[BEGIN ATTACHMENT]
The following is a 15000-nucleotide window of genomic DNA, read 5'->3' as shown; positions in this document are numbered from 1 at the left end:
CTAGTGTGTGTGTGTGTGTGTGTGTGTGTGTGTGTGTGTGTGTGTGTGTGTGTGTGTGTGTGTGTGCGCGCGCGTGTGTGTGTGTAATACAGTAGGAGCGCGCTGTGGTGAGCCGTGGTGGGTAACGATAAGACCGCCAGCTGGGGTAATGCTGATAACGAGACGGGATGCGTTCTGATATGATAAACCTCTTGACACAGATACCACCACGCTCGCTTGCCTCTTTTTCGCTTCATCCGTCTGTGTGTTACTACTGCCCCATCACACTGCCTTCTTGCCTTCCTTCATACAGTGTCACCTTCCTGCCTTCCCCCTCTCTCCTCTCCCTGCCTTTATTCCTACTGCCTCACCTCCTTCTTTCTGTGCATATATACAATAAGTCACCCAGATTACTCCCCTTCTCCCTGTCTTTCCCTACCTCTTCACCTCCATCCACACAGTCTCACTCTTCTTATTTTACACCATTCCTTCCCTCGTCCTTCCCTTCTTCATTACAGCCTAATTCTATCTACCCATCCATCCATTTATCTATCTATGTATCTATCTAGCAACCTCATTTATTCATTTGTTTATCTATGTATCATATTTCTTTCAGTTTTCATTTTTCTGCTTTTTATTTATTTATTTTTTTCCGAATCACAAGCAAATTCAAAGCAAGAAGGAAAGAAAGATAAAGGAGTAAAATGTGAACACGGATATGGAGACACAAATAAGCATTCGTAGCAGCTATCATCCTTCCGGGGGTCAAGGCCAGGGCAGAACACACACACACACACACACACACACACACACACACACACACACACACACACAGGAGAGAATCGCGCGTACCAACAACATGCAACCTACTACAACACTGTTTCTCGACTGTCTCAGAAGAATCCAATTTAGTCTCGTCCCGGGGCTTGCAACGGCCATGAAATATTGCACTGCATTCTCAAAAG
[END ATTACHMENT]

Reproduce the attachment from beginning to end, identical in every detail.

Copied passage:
The following is a 15000-nucleotide window of genomic DNA, read 5'->3' as shown; positions in this document are numbered from 1 at the left end:
CTAGTGTGTGTGTGTGTGTGTGTGTGTGTGTGTGTGTGTGTGTGTGTGTGTGTGTGTGTGTGTGTGCGCGCGCGTGTGTGTGTGTAATACAGTAGGAGCGCGCTGTGGTGAGCCGTGGTGGGTAACGATAAGACCGCCAGCTGGGGTAATGCTGATAACGAGACGGGATGCGTTCTGATATGATAAACCTCTTGACACAGATACCACCACGCTCGCTTGCCTCTTTTTCGCTTCATCCGTCTGTGTGTTACTACTGCCCCATCACACTGCCTTCTTGCCTTCCTTCATACAGTGTCACCTTCCTGCCTTCCCCCTCTCTCCTCTCCCTGCCTTTATTCCTACTGCCTCACCTCCTTCTTTCTGTGCATATATACAATAAGTCACCCAGATTACTCCCCTTCTCCCTGTCTTTCCCTACCTCTTCACCTCCATCCACACAGTCTCACTCTTCTTATTTTACACCATTCCTTCCCTCGTCCTTCCCTTCTTCATTACAGCCTAATTCTATCTACCCATCCATCCATTTATCTATCTATGTATCTATCTAGCAACCTCATTTATTCATTTGTTTATCTATGTATCATATTTCTTTCAGTTTTCATTTTTCTGCTTTTTATTTATTTATTTTTTTCCGAATCACAAGCAAATTCAAAGCAAGAAGGAAAGAAAGATAAAGGAGTAAAATGTGAACACGGATATGGAGACACAAATAAGCATTCGTAGCAGCTATCATCCTTCCGGGGGTCAAGGCCAGGGCAGAACACACACACACACACACACACACACACACACACACACACACACACACACACAGGAGAGAATCGCGCGTACCAACAACATGCAACCTACTACAACACTGTTTCTCGACTGTCTCAGAAGAATCCAATTTAGTCTCGTCCCGGGGCTTGCAACGGCCATGAAATATTGCACTGCATTCTCAAAAG